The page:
While there’s much to love about fall in NYC, there’s more to the season than busting out your snazzy new fall coat and on trend boots.
October also marks the beginning of NYC heating season. Heating season is the result of a local regulation, which requires all residential building owners to provide their tenants with adequate heat and hot water throughout the winter. Do you want to be cold this winter? Didn’t think so. Make sure your landlord complies with this law.
NYC Heating Season Specifics
Heating season runs from Oct. 1 through May 31. Landlords are required to follow the temperature guidelines below:
- From 6 a.m. to 10 p.m., the indoor temperature must be at least 68 degrees if the outside temperature falls below 55 degrees.
- The temperature must be at least 62 degrees between 10 p.m. and 6 a.m., regardless of outside temperature.
Tenants Rights to Heat and Hot Water
New York City landlords are required by law (warning: pdf!) to provide heat and hot water to tenants. Hot and cold water must be provided year round. Hot water temperatures must be at least 120 degrees from the tap. There is a bit of wiggle room for units that have anti-scald devices installed. Showers with these devices must have a hot water temperature of at least 100 degrees.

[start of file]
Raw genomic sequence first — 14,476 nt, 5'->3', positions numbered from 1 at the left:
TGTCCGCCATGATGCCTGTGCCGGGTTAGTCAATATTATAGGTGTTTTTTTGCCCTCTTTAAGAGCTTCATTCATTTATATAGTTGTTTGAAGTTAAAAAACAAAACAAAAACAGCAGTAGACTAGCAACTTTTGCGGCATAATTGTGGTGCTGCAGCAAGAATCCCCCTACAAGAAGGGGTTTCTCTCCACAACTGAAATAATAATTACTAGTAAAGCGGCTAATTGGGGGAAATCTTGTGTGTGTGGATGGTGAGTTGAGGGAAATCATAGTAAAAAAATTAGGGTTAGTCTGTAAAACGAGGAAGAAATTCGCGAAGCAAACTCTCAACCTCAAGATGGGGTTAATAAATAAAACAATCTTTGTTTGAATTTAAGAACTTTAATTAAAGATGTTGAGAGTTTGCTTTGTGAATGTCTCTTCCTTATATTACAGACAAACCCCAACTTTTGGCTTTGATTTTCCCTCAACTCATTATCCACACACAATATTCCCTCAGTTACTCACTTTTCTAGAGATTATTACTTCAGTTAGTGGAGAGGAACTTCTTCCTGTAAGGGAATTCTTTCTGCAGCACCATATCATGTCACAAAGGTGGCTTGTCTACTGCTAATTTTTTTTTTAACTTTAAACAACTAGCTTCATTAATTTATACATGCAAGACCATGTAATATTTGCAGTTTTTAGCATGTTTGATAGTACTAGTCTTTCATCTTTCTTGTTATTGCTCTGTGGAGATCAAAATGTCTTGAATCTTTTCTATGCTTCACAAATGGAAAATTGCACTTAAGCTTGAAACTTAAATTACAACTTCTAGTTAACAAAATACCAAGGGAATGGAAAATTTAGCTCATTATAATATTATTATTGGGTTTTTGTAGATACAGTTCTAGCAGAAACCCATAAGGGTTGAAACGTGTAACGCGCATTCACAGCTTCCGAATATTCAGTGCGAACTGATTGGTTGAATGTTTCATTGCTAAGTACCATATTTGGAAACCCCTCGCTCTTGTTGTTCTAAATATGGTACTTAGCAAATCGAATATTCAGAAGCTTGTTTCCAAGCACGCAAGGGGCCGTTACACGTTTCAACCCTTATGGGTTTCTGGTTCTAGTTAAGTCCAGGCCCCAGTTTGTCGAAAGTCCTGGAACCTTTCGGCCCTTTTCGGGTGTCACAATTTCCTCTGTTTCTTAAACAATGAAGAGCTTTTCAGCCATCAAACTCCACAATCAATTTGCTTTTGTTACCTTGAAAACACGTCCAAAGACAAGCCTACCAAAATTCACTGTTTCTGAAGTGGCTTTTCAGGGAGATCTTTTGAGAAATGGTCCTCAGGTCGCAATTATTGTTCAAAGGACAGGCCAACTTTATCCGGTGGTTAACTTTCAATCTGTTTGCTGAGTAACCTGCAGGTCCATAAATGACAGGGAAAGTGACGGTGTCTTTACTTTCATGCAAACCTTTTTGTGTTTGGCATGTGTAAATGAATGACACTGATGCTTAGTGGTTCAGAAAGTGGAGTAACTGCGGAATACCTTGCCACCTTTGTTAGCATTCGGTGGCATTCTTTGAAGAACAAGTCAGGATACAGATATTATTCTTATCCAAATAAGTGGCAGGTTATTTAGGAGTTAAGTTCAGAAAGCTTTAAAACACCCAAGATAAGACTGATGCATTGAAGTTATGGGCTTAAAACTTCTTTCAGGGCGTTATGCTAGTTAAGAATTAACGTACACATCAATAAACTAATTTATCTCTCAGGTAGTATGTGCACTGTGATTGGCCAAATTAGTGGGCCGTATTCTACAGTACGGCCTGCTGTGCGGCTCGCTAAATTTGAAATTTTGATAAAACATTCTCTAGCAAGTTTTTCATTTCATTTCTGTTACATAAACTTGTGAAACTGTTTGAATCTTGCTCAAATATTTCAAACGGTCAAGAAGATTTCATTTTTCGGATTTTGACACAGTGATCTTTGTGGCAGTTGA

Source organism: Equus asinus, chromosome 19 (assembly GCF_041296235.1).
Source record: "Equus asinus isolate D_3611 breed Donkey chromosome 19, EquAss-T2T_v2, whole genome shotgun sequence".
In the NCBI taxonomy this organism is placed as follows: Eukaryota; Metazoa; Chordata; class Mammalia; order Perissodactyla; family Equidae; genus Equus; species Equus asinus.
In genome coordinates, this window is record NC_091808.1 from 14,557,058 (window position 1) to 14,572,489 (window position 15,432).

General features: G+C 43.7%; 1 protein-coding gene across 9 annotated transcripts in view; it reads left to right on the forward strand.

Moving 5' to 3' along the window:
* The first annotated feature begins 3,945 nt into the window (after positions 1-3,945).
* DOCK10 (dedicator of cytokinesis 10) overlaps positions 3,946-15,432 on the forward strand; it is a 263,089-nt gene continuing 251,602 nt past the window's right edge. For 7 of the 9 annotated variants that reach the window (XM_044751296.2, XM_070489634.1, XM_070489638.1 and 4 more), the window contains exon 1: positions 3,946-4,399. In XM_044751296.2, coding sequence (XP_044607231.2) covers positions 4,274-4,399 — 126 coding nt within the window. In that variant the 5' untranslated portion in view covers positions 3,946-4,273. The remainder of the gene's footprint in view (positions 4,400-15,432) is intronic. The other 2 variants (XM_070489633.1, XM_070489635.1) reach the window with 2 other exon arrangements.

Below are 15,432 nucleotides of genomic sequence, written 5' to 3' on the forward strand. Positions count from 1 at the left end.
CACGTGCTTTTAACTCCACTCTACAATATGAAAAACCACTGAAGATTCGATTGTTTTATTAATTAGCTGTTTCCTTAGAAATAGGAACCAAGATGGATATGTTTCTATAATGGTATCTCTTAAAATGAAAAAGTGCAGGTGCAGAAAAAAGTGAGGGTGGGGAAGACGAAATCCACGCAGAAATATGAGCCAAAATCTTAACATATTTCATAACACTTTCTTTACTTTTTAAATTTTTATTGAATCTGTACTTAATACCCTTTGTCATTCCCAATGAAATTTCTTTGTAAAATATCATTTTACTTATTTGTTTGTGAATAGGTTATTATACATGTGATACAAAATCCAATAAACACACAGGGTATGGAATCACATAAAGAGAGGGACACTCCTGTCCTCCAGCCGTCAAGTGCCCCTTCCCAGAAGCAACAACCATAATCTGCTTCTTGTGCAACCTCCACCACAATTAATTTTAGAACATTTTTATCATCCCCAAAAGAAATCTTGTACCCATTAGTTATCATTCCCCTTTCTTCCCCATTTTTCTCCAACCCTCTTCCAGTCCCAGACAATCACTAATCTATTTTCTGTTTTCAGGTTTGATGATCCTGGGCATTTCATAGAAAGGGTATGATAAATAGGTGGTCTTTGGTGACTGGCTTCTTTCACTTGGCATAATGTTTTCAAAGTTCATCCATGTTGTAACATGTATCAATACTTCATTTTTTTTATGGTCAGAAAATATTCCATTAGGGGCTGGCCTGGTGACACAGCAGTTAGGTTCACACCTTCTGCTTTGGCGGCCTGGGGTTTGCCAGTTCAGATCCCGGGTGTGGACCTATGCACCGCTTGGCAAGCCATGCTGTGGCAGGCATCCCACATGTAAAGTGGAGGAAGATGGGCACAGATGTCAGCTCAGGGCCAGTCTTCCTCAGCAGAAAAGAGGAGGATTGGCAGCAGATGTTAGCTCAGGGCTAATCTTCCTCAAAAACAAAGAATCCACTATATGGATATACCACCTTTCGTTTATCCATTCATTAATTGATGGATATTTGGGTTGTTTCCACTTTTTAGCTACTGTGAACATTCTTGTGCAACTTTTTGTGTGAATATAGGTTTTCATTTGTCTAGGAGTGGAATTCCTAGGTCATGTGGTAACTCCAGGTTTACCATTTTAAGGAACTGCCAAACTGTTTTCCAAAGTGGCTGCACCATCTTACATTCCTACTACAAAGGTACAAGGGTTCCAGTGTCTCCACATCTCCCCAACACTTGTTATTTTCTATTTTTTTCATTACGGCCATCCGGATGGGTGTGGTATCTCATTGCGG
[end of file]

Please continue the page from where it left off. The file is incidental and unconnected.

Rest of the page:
What to do if Your Landlord Doesn’t Comply
If your landlord is not complying with NYC heat and hot water regulations, you do have some recourse. The first step is to file a complaint with Housing Preservation & Development (HPD). Once the complaint is filed, HPD will notify the building owner to determine whether the issue has been fixed. If heat or hot water service has not been restored, they will send an HPD inspector to the property to issue a violation.
If the building owner fails to restore service after being issued a violation, HPD’s Emergency Repair Program may find a company to restore service and bill the owner for the repairs and any related violation fees. For egregious violations, HPD can start court proceedings to place monetary penalties on the property owner.
Tenants living in a rent-regulated apartment with heat and hot water violations can request a rent reduction (pdf alert again!). The New York State Division of Housing & Community Renewal (DHCR) is authorized to reduce the rent of regulated units that fail to comply with heat and hot water standards.